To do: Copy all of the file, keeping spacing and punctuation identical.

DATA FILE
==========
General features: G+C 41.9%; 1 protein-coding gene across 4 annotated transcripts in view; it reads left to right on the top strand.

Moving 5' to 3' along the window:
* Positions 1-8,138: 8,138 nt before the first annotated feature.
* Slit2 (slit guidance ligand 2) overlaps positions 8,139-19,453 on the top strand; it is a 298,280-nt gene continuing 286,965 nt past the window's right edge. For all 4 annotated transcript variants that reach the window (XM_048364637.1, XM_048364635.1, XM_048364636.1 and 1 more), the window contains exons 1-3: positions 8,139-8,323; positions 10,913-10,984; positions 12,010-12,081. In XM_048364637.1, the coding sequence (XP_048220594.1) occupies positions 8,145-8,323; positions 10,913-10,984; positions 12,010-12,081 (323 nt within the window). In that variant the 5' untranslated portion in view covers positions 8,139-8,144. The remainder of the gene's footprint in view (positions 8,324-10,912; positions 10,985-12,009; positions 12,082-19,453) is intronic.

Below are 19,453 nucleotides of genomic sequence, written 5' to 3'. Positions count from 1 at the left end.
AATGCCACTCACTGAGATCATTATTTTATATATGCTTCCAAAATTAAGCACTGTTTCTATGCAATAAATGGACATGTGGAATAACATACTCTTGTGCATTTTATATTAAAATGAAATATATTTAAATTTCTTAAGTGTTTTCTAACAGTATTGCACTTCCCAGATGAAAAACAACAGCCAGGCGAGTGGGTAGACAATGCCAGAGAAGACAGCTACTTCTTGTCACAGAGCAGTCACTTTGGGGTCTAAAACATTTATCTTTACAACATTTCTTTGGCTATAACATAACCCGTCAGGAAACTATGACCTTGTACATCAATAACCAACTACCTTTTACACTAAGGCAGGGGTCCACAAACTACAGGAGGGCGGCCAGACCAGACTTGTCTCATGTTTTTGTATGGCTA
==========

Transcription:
General features: G+C 41.9%; 1 protein-coding gene across 4 annotated transcripts in view; it reads left to right on the top strand.

Moving 5' to 3' along the window:
* Positions 1-8,138: 8,138 nt before the first annotated feature.
* Slit2 (slit guidance ligand 2) overlaps positions 8,139-19,453 on the top strand; it is a 298,280-nt gene continuing 286,965 nt past the window's right edge. For all 4 annotated transcript variants that reach the window (XM_048364637.1, XM_048364635.1, XM_048364636.1 and 1 more), the window contains exons 1-3: positions 8,139-8,323; positions 10,913-10,984; positions 12,010-12,081. In XM_048364637.1, the coding sequence (XP_048220594.1) occupies positions 8,145-8,323; positions 10,913-10,984; positions 12,010-12,081 (323 nt within the window). In that variant the 5' untranslated portion in view covers positions 8,139-8,144. The remainder of the gene's footprint in view (positions 8,324-10,912; positions 10,985-12,009; positions 12,082-19,453) is intronic.

Below are 19,453 nucleotides of genomic sequence, written 5' to 3'. Positions count from 1 at the left end.
AATGCCACTCACTGAGATCATTATTTTATATATGCTTCCAAAATTAAGCACTGTTTCTATGCAATAAATGGACATGTGGAATAACATACTCTTGTGCATTTTATATTAAAATGAAATATATTTAAATTTCTTAAGTGTTTTCTAACAGTATTGCACTTCCCAGATGAAAAACAACAGCCAGGCGAGTGGGTAGACAATGCCAGAGAAGACAGCTACTTCTTGTCACAGAGCAGTCACTTTGGGGTCTAAAACATTTATCTTTACAACATTTCTTTGGCTATAACATAACCCGTCAGGAAACTATGACCTTGTACATCAATAACCAACTACCTTTTACACTAAGGCAGGGGTCCACAAACTACAGGAGGGCGGCCAGACCAGACTTGTCTCATGTTTTTGTATGGCTA